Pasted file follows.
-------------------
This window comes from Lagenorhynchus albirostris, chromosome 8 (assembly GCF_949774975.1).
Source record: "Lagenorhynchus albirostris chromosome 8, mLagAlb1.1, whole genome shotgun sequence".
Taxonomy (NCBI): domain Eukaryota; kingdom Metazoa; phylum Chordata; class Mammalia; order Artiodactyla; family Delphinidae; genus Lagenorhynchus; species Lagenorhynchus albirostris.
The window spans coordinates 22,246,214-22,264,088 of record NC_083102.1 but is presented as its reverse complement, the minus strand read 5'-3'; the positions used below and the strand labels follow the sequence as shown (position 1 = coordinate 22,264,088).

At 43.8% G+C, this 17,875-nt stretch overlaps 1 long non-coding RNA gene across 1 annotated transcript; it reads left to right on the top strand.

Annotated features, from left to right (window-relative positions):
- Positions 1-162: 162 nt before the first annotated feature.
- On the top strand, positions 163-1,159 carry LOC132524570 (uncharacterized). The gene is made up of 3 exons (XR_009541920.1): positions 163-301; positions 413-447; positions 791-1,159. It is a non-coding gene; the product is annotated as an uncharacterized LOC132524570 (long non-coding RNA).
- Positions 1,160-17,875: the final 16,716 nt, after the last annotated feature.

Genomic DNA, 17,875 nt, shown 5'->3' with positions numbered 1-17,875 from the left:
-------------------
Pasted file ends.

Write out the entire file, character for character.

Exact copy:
This window comes from Lagenorhynchus albirostris, chromosome 8 (assembly GCF_949774975.1).
Source record: "Lagenorhynchus albirostris chromosome 8, mLagAlb1.1, whole genome shotgun sequence".
Taxonomy (NCBI): domain Eukaryota; kingdom Metazoa; phylum Chordata; class Mammalia; order Artiodactyla; family Delphinidae; genus Lagenorhynchus; species Lagenorhynchus albirostris.
The window spans coordinates 22,246,214-22,264,088 of record NC_083102.1 but is presented as its reverse complement, the minus strand read 5'-3'; the positions used below and the strand labels follow the sequence as shown (position 1 = coordinate 22,264,088).

At 43.8% G+C, this 17,875-nt stretch overlaps 1 long non-coding RNA gene across 1 annotated transcript; it reads left to right on the top strand.

Annotated features, from left to right (window-relative positions):
- Positions 1-162: 162 nt before the first annotated feature.
- On the top strand, positions 163-1,159 carry LOC132524570 (uncharacterized). The gene is made up of 3 exons (XR_009541920.1): positions 163-301; positions 413-447; positions 791-1,159. It is a non-coding gene; the product is annotated as an uncharacterized LOC132524570 (long non-coding RNA).
- Positions 1,160-17,875: the final 16,716 nt, after the last annotated feature.

Genomic DNA, 17,875 nt, shown 5'->3' with positions numbered 1-17,875 from the left: